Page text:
A group of environmentalists in Libya are hoping to save its remaining green spaces from logging, development, and the impacts of climate change.
The "Friends of the Tree" association works to raise awareness about green areas around the capital Tripoli that are quickly disappearing because of drought, human activity, and desertification.
"Man has destroyed forests" and much of the vegetation, said the group's leader Khalifa Ramadan, who has been working in agriculture and gardening for 40 years.
The group, which includes agronomists, horticulturists, and volunteers, hopes to be able to be able to revive a "green belt" project from the 1950s and 1960s that died out during decades of dictatorship, war, and turmoil.
"We have to raise awareness about tree development and protection. We need to strengthen the relationship between humans and trees. Trees have economic, environmental, health, nutritional, and commercial value. This means that taking care of them is vital," said Ramadan.
Farmer Abdul Rahman Al-Taher is very conscious of how precious water is as he walks among his plants on his farm outside the city.
Rainfall is scarce in Libya, a largely desert country, and drought, human activity, and desertification has made things worse.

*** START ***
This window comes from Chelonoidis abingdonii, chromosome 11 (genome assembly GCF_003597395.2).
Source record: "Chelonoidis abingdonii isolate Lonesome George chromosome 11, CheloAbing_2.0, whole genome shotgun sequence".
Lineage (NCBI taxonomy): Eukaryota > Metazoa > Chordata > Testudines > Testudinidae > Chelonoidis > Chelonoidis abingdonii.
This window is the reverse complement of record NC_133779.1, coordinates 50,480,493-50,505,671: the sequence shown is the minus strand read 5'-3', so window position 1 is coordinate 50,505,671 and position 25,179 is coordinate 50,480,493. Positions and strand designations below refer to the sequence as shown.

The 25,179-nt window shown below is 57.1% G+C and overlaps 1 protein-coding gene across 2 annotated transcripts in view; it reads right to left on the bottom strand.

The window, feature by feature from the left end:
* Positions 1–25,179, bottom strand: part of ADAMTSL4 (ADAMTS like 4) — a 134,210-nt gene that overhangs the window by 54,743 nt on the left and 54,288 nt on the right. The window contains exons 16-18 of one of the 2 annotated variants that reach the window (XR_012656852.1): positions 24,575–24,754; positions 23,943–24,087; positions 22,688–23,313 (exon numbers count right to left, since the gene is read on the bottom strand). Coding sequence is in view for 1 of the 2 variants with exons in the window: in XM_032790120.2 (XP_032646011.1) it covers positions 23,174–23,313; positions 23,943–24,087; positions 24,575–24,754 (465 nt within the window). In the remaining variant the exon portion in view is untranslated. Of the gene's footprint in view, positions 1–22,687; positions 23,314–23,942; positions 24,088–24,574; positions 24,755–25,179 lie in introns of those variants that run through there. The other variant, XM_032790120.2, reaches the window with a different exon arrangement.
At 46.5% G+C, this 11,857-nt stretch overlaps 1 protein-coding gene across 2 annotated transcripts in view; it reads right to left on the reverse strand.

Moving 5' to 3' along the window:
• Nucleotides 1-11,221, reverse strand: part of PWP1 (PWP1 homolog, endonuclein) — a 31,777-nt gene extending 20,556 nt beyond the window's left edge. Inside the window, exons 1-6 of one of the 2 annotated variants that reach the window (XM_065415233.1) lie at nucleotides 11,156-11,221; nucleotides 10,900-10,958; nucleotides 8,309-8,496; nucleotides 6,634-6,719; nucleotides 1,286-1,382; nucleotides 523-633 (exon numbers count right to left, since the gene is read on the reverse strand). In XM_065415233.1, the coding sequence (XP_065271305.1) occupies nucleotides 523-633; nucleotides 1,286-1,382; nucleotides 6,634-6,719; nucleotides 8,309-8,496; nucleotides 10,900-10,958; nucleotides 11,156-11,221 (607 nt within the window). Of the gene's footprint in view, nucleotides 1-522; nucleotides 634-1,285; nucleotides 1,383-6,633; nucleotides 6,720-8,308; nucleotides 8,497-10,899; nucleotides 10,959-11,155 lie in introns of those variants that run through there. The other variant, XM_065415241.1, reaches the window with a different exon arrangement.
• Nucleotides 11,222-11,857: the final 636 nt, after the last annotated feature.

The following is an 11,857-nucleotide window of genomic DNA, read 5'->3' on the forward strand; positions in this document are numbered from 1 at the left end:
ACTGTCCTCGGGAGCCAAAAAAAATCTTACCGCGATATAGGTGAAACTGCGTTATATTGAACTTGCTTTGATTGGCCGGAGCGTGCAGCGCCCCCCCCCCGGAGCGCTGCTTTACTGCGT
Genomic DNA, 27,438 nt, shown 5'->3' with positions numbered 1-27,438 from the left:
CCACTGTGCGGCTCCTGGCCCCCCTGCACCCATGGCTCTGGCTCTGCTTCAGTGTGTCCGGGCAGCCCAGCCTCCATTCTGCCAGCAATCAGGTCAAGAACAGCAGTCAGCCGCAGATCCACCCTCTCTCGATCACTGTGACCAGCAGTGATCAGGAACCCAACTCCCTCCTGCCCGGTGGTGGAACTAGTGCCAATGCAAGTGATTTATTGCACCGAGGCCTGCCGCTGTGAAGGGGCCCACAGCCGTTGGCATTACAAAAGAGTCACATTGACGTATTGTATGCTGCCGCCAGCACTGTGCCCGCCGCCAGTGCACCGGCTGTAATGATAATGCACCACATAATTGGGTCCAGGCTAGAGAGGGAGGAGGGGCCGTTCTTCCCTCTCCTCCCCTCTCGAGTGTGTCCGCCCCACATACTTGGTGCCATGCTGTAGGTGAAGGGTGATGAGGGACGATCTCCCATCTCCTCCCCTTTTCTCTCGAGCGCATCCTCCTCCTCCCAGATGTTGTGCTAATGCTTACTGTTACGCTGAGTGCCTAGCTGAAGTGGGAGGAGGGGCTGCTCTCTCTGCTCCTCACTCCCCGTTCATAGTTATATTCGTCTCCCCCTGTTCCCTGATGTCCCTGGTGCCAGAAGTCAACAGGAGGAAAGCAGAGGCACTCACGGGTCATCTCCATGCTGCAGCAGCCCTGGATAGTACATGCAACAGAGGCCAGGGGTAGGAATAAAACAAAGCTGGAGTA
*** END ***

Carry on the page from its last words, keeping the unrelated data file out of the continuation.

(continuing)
"When it comes to water in Libya we don't know how to preserve it generally. We consume a lot of water. In Tripoli too. Secondly, the municipal authorities have no plans for desalination and water purification," he said.
Protection of the environment has been impacted by the ongoing instability in the country, but while the Agricultural Police unit is ill-equipped to deal with all the challenges, it says it has had some success.
"The green belt has been the target of numerous violations in the last period. The head of the unit formed teams to seize back the misappropriated land. Of course, they had a big role in this, and we recovered all of the land, which amounted to about 8,500 hectares," said its spokesperson, General Fawzi Abugualia.
With Libya one of the world’s most water-stressed countries, the "Friends of the Tree" association says reviving the green belt would "stabilise soils, temper the climate, clean the air and attract rain".